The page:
The next step after business impact analysis is to develop the strategy about how to continue being in business. There could be a number of alternatives. Each strategy will have different recovery time and cost. Shorter the recovery time, higher the cost.

You need to determine and guide the selection of alternative business recovery operating strategies for recovery of business and information technologies within the recovery time objective, while maintaining the organization's critical functions.

Subject area 5: Emergency Response and Operations

This part relates to handling of a disaster. You have to develop and implement procedures for response and stabilizing the situation following an incident or event, including establishing and managing an Emergency Operations Center to be used as a command center during the emergency.

Subject area 6: Developing and Implementing Business Continuity Plans

Under this subject area, you learn how to design, develop, and implement the Business Continuity Plan that provides recovery within the acceptable time frame.

You need to define various business continuity procedures like locating and cataloguing organization information, the protection and replication of information, information recovery processes, damage assessment and restoration process, human resources and personnel related procedures, information technology recovery plans, and various testing procedures.

Subject area 7: Awareness and Training Programs

Training is essential to create awareness and preparedness among the staff members. You have to prepare a program to create corporate awareness and enhance the skills required to develop, implement, maintain, and execute the Business Continuity Plan.

Subject area 8: Maintaining and Exercising Business Continuity Plans

The business continuity plan will not work if it is not kept up-to-date and tested frequently. In this subject area you learn how to pre-plan and coordinate exercises, evaluate and document plan exercise results, how to develop processes to maintain the currency of continuity capabilities, and the plan document in accordance with the organization's strategic direction.

You also need to verify that the plan will prove effective by comparison with a suitable standard, and report results in a clear and concise manner.

Subject area 9: Public Relations and Crisis Coordination

This is often neglected at the planning stage and handled more as a knee jerk reaction. This subject area explains how to develop, coordinate, evaluate, and exercise plans to handle media during crisis situations.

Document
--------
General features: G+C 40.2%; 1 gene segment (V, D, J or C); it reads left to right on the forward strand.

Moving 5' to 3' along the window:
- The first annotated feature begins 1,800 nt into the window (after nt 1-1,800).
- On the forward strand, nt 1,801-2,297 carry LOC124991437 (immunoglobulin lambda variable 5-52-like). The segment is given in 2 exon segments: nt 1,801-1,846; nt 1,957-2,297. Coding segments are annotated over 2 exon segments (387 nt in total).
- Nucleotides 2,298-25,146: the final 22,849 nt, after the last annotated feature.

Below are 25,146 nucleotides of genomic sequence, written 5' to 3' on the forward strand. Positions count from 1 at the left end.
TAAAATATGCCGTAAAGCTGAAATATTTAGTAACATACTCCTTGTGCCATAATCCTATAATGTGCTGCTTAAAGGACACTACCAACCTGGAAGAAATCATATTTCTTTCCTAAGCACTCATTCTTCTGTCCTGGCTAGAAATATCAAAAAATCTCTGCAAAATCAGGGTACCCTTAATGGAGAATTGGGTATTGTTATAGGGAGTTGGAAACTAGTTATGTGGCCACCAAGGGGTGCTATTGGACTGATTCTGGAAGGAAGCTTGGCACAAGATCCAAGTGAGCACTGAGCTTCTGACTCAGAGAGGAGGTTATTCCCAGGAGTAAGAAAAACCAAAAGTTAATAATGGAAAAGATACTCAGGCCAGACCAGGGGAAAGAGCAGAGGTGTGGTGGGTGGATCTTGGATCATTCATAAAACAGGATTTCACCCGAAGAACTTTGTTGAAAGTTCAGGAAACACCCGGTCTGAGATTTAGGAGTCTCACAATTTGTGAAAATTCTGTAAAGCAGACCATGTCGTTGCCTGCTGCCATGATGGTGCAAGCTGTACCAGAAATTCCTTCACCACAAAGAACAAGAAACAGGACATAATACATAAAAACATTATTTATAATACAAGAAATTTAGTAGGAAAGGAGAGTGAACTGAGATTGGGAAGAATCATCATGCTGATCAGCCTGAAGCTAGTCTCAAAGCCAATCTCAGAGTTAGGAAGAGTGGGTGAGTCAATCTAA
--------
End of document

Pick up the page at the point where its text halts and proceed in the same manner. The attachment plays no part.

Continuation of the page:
You learn how to communicate with and, as appropriate, provide trauma counseling for employees and their families, key customers, critical suppliers, owners/stockholders, and corporate management during a crisis. You have to ensure all stakeholders are kept informed on an 'as needed' basis.

Subject area 10: Coordination with Public Authorities

Finally, you will also be called upon to coordinate with public authorities. You will need to establish applicable procedures and policies for coordinating response, continuity, and restoration activities with local authorities while ensuring compliance with applicable statutes or regulations.

Mapping the subject areas with BS 7799

The entire CBCP common body of knowledge maps quite well with the Business Continuity Management domain of BS 7799. In fact, it covers a few areas more than required by BS7799.

Towards CBCP

The CBCP examination is usually held along with a DRI seminar. The seminar currently offered in India is the Business Continuity Planning Review DRP-501 seminar, which is held for two days, and on the third day the CBCP examination is conducted. The duration of the exam is three and half-hours.

After you pass the examination, a detailed application has to be prepared for submission to DRII. This application requires you to provide details of your work experience under the heading 'How my work experience qualifies me for professional certification?'

The next requirement is about your experience in professional practice areas. You need to have minimum two years experience in minimum three professional practice areas. You also have to get the experience confirmed by your supervisor/manager/client, who has to send a confidential report about your claims directly to DRII.

Apart from this, you have to provide your detailed bio-data, employment history, symposiums/courses/conferences on BCP attended by you and any articles published by you. Preparation of all this paperwork is tougher than the examination itself. When your claims are duly verified, the Certification Board approves your application and you become a CBCP.

Retain your CBCP certification

DRI follows the usual process of continued professional education and annual certification maintenance fees. More details about this are available on www.drii.org and the Asian wing www.driasia.org.

Avinash Kadam is Director of MIEL e-Security, Pvt. Ltd.

He can be reached at awkadam@mielesecurity.com